Sergei Ignatyev: the cool hand that saved us

I answered that the devaluation is the natural result of the new realities of the world economy and the lower price of oil. We're in a global recession and the prices of commodities, Russia's big exports, have nose-dived. That, along with the machinations of currency speculators who are betting on its decline, is causing the rouble to lose value. Then I quickly launched into a critique of the Central Bank's approach of step-by-step devaluation, which has cost the country $100bn in reserves, raising the total reserve loss since the beginning of the crisis to $210bn. What is needed, I and other economists insisted, is for the Central Bank to step aside and allow a dramatic one-off devaluation of, perhaps, an additional 20pc which, by the time the Central Bank began its policy of gradually letting the rouble slide, had already lost 15pc versus the dollar on the back of the euro's tumble.

Almost two weeks ago, Central Bank chief Sergei Ignatyev called an end to the gradual devaluation policy. He set the bank's basket band at 26 to 41, which then represented an additional depreciation allowance of 10pc. It meant that the bank was "drawing a line in the snow", committing to not allowing the rouble-dollar exchange rate to fall below 36.20 at the then-prevailing euro-dollar rate. Ignatyev argued that the current exchange rate balances the country's current account.

Although that is basically true, remember that Russian companies have significant foreign debts coming due this year, and they will clearly not be refinanced across the board. The $130bn net capital outflow from Russia over the fourth quarter of 2008 stands in marked contrast with the $83bn inflow recorded in 2007. The rouble's 11pc devaluation against the dollar in the fourth quarter did not stop speculative capital outflows from Russia, but it did reduce import growth. We expect further devaluation to have the same effect in 2009. Therefore, the Central Bank will still have to sell reserves to cover foreign exchange purchases by corporations repaying their external debt.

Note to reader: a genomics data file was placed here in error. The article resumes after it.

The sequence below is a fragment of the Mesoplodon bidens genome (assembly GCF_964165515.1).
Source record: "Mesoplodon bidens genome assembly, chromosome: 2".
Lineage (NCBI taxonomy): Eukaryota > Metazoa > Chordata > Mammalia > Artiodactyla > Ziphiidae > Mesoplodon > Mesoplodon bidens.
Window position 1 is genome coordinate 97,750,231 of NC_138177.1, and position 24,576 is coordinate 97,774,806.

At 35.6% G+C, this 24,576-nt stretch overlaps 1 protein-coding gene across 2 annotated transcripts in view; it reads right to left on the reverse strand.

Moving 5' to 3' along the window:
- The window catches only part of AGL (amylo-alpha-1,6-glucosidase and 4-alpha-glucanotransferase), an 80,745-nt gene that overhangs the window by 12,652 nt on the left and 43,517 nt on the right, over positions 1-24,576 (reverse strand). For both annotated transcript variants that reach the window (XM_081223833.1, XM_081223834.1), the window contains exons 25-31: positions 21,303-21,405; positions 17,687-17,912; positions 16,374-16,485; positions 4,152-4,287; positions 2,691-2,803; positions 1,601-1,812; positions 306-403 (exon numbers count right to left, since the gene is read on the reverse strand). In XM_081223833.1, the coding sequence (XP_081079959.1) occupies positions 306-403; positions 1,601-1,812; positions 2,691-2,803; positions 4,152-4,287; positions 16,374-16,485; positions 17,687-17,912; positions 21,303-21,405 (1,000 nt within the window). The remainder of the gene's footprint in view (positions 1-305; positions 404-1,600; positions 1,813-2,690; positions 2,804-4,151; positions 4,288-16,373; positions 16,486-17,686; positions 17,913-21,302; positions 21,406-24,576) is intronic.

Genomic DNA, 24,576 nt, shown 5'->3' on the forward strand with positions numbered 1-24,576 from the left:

As we look ahead, the financial system looks like it will remain short roubles for now, and I expect it to push the new upper limit of the Central Bank's band in a matter of days. Thereafter, the Central Bank will be forced to conduct moderate-sized interventions, as the capacity for banks and investors to short more roubles remains limited. There is also likely to be some additional short covering, as the Central Bank will likely continue to take occasional punitive action and - with no obvious immediate upside - holding short positions will be too risky and too expensive for some investors.

This situation, I believe, can be sustained for two or three months, assuming that there isn't a significant dip in the oil price. We can say with confidence that the oil price in the medium term will return to roughly $70 a barrel. The problem is that it is much harder to predict with any certainty what the oil price will do in the short term. If it dipped close to $30, the Central Bank would be forced to abandon its defence of the rouble. We expect oil to recover, and the exchange rate to recover along with it - to 29 roubles to the dollar by the year end. If, however, the oil price recovery takes longer than expected or, worse, if it declines further, a free float of the rouble will become hard to postpone. At present, Ignatyev is targeting a float of the rouble in 2011, which seems far off.

Some effects of the devaluation are still to be felt, particularly for Russian industry and businesses. But it is clear that the benefits to industry will not be nearly as large as what we saw following the 1998 devaluation. Russian industry is much closer to running at full capacity today than it was a decade ago, thus precluding any big pickup in production.

Today many economists are eating their words, admitting that the gradual devaluation policy has largely been vindicated. Yes, it has been costly in terms of reserves, but it looks to have succeeded in insulating the population from the kind of economic shock they have experienced more than once in Russia. The fact that people have not been changing out of roubles aggressively is proof that it has worked.

Gradual devaluation has also given people, banks and corporations time to prepare for new economic realities. Most of reserves spent went into the pockets of ordinary Russians or dollar accounts of those better off. They also went to Russian corporate treasuries and banks. Only a small share left the country in the hands of Western speculators. This is the first crisis in Russia that hasn't been accompanied by a run on banks, a collapse of the banking system or the bankruptcy of large corporations.

True, we still haven't reached the bottom of the crisis, but barring a prolonged and deep recession that keeps commodity prices low, it looks as if Ignatyev's cool hand may succeed.

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